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Conclusion

Implementing the outcome document of the Rio+20 conference, The Future We Want, presents different challenges for governments, international organizations, and other stakeholders. At the conceptual level, the acceptance of sustainable development as a core organizing principle in the UN system is the result of a long political process that started in the 1980s. At the institutional level, Rio+20 completed the years-long process of reforming the system of global environmental governance. Reform measures for UNEP and the new institutional architecture for sustainable development are now being implemented and will require regular and systematic monitoring, reporting, and assessment.

At the operational level, the United Nations system will face coordination issues if the SDGs and the post-2015 processes remain disconnected. Mechanisms to connect the two agendas are necessary in order to ensure a comprehensive approach to a global development agenda. Ultimately, the goal of these two processes is the same: the attainment of long-term human prosperity. In this context, the SDGs recognize explicitly that such prosperity cannot be achieved without safeguarding the ability of the planet to maintain the conditions critical to the well-being of humans and the other species with which we share the planet.

Box 13–1. A Policy Mechanism for Ensuring Sustainable Development: National Resource Sufficiency Evaluation

Recognition is growing globally that strong action is needed immediately to move toward environmental sustainability. A global high-level panel recently warned that, “We must act now to halt the alarming pace of climate change and environmental degradation, which pose unprecedented threats to humanity.” But that sense of global urgency needs to be translated into global action. The gap between what political leaders want in terms of development (the “political mandate”) and the resources that are realistically available to accommodate that development (the “reality mandate” often put forth by the scientific community) appears to be wide.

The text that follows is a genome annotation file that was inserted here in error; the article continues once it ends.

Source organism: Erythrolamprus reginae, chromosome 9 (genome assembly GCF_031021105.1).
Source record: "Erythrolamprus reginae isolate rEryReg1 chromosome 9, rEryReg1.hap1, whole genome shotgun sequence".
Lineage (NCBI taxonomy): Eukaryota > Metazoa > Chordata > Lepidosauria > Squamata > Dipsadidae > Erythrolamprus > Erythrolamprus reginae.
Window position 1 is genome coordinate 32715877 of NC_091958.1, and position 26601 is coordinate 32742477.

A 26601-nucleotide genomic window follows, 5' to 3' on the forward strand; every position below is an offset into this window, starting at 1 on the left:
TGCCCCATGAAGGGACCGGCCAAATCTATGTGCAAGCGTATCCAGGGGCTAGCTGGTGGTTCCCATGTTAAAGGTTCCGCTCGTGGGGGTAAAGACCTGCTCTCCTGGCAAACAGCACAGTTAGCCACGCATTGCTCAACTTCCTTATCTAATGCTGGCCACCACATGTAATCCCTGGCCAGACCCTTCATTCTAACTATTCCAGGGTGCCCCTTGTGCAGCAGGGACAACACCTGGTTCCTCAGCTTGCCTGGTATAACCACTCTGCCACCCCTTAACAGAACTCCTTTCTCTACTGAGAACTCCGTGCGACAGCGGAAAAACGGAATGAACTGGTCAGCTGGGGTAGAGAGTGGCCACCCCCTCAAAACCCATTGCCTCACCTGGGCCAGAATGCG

Although most concrete efforts to promote sustainability have focused on technological evolution and resilience in the face of a changing environment, a strong case exists that bridging the gap will require absolute reductions in consumption and a reversal of population growth, or else measurable progress toward global sustainability may never occur.

The current debate on the United Nations' post-2015 development agenda, including the work of the Open Working Group (OWG) on the Sustainable Development Goals (SDGs), offers an opportunity to begin to close the gap between politics and the reality of the human predicament. The SDGs are expected to set goals and targets needed to facilitate and ensure progress in human development, while at the same time fostering a global transition to an “inclusive green economy” and “a sustainable century.”The “S” (or sustainability) factor implicitly acknowledges the need to conduct humanity's future global development programs in balance with planetary limits. The OWG process, which is expected to be completed by September 2014, will play a key role in determining if the next human development agenda will represent economic development “as usual,” or whether the SDGs will form a new point of departure that leads to a more sustainable world.